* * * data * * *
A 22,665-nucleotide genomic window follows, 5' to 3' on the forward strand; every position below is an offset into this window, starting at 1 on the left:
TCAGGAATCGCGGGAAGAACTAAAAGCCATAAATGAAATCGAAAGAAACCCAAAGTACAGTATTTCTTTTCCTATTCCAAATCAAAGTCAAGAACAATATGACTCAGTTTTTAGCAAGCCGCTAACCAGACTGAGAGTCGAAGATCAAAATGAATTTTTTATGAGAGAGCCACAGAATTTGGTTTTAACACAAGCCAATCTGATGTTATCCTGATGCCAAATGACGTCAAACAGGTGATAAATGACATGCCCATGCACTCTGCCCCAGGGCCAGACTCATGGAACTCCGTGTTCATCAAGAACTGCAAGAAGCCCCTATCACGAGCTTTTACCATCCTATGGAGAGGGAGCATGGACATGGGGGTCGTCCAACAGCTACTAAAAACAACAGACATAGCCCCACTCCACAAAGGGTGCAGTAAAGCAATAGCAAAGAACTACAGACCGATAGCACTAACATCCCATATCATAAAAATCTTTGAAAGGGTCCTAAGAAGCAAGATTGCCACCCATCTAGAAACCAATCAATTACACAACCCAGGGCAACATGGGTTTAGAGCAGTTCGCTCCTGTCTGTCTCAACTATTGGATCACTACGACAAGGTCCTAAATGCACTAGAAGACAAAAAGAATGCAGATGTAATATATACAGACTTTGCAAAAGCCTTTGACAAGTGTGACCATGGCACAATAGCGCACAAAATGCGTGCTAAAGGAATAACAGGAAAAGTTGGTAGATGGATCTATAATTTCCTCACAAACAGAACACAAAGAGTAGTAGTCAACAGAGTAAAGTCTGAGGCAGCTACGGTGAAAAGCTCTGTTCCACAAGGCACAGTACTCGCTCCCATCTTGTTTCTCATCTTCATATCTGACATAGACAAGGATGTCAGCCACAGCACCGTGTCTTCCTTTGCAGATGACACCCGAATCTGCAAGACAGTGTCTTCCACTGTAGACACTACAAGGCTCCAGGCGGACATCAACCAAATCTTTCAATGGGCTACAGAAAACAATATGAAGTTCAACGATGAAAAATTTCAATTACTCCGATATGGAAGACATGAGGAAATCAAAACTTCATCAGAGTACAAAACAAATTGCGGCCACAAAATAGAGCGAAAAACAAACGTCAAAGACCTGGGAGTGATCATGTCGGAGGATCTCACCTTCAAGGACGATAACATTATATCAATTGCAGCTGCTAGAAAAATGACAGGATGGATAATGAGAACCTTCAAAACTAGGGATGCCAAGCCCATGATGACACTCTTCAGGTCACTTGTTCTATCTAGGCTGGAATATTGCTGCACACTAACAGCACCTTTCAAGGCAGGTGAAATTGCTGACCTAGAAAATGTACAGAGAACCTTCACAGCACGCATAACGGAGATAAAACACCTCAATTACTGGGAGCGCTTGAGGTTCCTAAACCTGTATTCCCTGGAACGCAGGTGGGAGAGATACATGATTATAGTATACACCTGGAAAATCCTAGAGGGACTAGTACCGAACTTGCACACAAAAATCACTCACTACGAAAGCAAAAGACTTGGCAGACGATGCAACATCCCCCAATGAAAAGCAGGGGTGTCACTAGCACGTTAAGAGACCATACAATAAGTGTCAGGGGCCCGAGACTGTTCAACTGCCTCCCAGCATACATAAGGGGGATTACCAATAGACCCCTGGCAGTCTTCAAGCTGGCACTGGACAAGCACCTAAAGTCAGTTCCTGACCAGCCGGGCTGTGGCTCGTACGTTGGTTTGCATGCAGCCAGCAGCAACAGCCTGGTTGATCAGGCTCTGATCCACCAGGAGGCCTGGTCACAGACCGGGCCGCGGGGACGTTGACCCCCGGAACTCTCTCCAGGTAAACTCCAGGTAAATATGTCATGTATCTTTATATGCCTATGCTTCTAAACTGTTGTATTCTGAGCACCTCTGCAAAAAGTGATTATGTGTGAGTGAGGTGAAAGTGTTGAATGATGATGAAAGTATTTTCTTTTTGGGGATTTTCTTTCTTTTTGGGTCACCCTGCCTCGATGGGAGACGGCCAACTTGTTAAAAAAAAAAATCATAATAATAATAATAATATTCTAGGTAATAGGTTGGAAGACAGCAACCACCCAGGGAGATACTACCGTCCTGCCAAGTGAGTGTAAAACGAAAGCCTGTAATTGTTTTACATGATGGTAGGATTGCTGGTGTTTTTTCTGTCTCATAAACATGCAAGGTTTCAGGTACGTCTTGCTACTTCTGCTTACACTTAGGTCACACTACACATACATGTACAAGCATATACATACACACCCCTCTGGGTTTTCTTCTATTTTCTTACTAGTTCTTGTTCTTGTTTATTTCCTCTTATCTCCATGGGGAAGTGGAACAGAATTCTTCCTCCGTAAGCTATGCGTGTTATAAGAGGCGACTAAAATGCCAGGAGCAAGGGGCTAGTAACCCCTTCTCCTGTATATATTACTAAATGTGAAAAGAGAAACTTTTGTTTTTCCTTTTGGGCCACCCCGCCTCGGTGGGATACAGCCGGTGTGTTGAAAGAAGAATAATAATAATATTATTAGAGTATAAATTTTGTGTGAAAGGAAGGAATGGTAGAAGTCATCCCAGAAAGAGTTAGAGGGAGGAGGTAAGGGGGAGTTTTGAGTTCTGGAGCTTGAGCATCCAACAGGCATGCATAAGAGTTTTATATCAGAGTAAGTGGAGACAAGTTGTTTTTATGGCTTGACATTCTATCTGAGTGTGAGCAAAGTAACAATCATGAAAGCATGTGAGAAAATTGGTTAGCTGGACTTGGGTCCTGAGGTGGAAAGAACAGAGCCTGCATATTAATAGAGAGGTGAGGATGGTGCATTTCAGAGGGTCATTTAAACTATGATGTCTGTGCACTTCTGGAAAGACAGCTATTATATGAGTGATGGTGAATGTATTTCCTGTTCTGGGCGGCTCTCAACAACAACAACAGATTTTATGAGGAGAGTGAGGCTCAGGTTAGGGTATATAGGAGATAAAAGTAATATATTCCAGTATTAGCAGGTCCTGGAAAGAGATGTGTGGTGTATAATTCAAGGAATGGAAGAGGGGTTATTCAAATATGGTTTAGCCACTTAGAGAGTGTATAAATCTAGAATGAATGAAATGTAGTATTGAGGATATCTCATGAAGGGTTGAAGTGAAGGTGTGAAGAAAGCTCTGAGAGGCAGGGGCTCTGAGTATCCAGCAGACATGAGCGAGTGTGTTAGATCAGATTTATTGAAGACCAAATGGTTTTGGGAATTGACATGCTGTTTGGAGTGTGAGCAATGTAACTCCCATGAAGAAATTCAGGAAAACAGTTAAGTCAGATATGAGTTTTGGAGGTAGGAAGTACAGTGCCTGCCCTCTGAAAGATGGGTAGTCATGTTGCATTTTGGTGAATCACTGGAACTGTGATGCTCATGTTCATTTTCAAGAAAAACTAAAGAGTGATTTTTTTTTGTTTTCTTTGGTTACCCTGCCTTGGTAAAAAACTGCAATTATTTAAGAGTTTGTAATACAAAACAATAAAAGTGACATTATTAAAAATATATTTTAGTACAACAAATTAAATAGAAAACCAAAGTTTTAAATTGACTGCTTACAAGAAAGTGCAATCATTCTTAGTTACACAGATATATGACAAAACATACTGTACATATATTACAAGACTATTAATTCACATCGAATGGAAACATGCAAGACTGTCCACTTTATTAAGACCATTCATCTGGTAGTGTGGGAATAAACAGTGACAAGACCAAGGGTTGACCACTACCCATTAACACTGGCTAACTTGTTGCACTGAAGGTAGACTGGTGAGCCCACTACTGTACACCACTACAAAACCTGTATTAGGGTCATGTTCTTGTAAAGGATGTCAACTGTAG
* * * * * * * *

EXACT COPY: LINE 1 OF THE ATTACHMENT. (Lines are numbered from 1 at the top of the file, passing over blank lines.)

A 22,665-nucleotide genomic window follows, 5' to 3' on the forward strand; every position below is an offset into this window, starting at 1 on the left: